European Commission gives an update on Mifid at e-symposium

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Only three countries – UK, Ireland and Romania – have fully transposed Mifid into national law, but some states are not far behind. Laurence White, internal market and services directorate-general, European Commission, stated during the OpRisk & Compliance Mifid e-symposium that Belgium and Lithuania had notified the Commission that they will be ready by April, while Germany, Sweden and France would be ready by May.

For firms located in those countries that will not transpose Mifid into national law by summer or even autumn, will struggle to implement their Mifid programmes without any firm rules in place. “We are not happy with the current situation, but we are encouraged that all but Spain will be ready to transpose Mifid by the November deadline,” said White.

The Commission launched infringement proceedings against 24 states on April 20, and on a more personal level, Commissioner Charlie McCreevy sent letters to the individual national finance ministers to urge them to push Mifid to the top of their respective regulatory agendas.

The Commission is publishing the Lamfalussy league tables in an attempt to name and shame those countries that are lagging behind with Mifid, and White urges businesses to lobby their governments to push Mifid forward.

The Commission is keen to get Mifid implemented on time, as it is the cornerstone of its Financial Services Action Plan (FSAP). Moreover, as White affirmed, it is dedicated to maintaining the harmonisation of the Directive by keeping a hard line on Article 4.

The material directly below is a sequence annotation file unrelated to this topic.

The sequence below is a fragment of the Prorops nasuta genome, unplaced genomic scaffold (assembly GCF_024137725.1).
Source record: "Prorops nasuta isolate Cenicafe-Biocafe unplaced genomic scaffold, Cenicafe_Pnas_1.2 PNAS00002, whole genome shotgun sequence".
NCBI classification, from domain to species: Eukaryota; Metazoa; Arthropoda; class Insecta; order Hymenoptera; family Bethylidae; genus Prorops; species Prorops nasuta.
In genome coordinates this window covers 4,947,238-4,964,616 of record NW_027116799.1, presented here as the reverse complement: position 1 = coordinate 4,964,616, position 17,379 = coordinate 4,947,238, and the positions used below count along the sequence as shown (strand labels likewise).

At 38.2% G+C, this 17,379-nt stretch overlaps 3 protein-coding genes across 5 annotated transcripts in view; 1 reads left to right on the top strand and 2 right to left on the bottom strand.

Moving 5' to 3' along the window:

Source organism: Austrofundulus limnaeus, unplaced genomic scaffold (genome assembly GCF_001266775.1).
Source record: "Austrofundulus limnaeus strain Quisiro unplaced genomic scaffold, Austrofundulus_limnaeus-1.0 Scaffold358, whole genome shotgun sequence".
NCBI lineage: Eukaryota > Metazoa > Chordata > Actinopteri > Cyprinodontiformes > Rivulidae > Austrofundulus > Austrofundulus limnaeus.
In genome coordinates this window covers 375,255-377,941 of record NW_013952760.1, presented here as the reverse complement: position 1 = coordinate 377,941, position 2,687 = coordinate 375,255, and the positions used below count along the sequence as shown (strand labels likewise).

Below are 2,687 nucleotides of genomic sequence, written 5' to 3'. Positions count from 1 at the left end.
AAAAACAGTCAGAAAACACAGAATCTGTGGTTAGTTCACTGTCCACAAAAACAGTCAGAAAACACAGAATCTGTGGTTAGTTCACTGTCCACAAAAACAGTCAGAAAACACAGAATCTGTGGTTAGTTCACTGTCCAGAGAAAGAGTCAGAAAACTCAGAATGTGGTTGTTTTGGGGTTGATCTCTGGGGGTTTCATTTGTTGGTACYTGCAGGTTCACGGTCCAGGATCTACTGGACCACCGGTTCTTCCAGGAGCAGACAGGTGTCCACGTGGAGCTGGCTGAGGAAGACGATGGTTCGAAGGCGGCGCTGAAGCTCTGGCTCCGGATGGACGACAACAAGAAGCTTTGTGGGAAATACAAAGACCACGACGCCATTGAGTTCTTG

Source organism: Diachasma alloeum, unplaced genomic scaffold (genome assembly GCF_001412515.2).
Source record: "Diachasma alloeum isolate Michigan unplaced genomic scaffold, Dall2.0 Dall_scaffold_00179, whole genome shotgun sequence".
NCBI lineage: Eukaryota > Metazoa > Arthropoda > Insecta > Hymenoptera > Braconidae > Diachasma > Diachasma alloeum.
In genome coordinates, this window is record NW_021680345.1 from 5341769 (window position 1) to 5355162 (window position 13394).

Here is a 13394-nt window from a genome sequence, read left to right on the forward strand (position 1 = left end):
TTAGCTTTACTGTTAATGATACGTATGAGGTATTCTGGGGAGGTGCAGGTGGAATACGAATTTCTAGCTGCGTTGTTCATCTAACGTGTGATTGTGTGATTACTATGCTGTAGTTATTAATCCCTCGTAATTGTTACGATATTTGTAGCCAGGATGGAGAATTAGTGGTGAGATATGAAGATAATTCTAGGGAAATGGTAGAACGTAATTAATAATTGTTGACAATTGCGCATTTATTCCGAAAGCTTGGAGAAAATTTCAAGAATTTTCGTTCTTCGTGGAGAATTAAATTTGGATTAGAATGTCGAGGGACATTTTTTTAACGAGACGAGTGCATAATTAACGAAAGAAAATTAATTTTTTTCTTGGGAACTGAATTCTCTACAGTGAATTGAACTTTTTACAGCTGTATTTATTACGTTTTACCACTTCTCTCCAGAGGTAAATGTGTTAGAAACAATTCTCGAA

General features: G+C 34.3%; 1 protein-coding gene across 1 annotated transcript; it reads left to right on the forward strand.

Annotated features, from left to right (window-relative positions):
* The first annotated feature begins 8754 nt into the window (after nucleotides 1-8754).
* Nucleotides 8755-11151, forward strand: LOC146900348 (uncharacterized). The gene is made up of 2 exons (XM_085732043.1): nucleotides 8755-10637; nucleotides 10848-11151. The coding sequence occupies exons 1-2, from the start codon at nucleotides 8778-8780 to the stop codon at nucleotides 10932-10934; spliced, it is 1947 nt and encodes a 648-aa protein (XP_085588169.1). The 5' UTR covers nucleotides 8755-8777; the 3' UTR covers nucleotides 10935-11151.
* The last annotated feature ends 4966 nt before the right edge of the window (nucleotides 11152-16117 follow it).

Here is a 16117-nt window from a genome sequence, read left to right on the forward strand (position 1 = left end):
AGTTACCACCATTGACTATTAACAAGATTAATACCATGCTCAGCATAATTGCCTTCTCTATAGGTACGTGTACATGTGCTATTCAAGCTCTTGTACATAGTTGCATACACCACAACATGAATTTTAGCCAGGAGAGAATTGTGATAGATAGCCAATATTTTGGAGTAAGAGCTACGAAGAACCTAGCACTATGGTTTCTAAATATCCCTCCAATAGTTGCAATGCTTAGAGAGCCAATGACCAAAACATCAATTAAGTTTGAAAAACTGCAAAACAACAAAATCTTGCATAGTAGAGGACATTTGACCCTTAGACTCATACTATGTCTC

Article 4 of the Mifid Level 2 Directive allows national regulators to add other measures that go beyond what the Directive requires, but only in very limited circumstances. The UK has requested that it wishes to retain its guidelines proposed in CP06/19 concerning the retention of the FSA’s requirements on: the apportionment of responsibilities, the content of confirmations and periodic statements, certain requirements relating to the market for packaged products, and the use of dealing commissions.

According to White, so far five states (including the UK) have indicated they will be using Article 4, three were not sure, five did not respond to the Commission’s request, and 14 confirmed they would not be using it at all. White also confirmed the Commission’s intention to keep the Directive as pure as possible to ensure maximum harmonisation and to reduce gold-plating. “We will be rigorously examining all Article 4 notifications, and will be meeting with UK [representatives] soon to grill them on the necessity of its request,” said White. Commissioner McCreevy has also been outspoken about his desire to keep Article 4 requests to an absolute minimum, and there is the impression that the Commission will be not be a pushover on this issue.

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